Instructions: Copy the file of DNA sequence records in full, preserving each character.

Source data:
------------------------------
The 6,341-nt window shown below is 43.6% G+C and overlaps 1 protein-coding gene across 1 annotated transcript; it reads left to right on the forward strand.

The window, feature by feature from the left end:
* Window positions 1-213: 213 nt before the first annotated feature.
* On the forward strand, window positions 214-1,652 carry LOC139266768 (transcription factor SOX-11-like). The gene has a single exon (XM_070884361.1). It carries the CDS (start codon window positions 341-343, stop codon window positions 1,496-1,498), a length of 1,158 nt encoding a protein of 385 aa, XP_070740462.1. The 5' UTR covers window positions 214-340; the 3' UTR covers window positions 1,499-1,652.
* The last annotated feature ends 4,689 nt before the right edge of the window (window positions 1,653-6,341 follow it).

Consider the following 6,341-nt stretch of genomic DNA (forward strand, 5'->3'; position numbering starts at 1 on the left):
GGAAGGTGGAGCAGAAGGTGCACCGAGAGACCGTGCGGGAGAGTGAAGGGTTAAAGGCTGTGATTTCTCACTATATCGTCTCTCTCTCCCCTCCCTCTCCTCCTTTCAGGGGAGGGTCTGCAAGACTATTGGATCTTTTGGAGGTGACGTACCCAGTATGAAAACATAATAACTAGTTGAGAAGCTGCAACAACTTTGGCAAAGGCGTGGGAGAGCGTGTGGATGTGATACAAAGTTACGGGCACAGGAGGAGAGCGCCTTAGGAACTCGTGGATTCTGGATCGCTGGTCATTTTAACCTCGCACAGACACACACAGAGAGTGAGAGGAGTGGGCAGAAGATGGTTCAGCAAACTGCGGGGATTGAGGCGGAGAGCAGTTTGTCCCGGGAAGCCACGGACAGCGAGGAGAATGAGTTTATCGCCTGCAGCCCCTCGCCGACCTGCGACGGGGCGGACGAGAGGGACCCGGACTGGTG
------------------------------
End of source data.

The 6,341-nt window shown below is 43.6% G+C and overlaps 1 protein-coding gene across 1 annotated transcript; it reads left to right on the forward strand.

The window, feature by feature from the left end:
* Window positions 1-213: 213 nt before the first annotated feature.
* On the forward strand, window positions 214-1,652 carry LOC139266768 (transcription factor SOX-11-like). The gene has a single exon (XM_070884361.1). It carries the CDS (start codon window positions 341-343, stop codon window positions 1,496-1,498), a length of 1,158 nt encoding a protein of 385 aa, XP_070740462.1. The 5' UTR covers window positions 214-340; the 3' UTR covers window positions 1,499-1,652.
* The last annotated feature ends 4,689 nt before the right edge of the window (window positions 1,653-6,341 follow it).

Consider the following 6,341-nt stretch of genomic DNA (forward strand, 5'->3'; position numbering starts at 1 on the left):
GGAAGGTGGAGCAGAAGGTGCACCGAGAGACCGTGCGGGAGAGTGAAGGGTTAAAGGCTGTGATTTCTCACTATATCGTCTCTCTCTCCCCTCCCTCTCCTCCTTTCAGGGGAGGGTCTGCAAGACTATTGGATCTTTTGGAGGTGACGTACCCAGTATGAAAACATAATAACTAGTTGAGAAGCTGCAACAACTTTGGCAAAGGCGTGGGAGAGCGTGTGGATGTGATACAAAGTTACGGGCACAGGAGGAGAGCGCCTTAGGAACTCGTGGATTCTGGATCGCTGGTCATTTTAACCTCGCACAGACACACACAGAGAGTGAGAGGAGTGGGCAGAAGATGGTTCAGCAAACTGCGGGGATTGAGGCGGAGAGCAGTTTGTCCCGGGAAGCCACGGACAGCGAGGAGAATGAGTTTATCGCCTGCAGCCCCTCGCCGACCTGCGACGGGGCGGACGAGAGGGACCCGGACTGGTG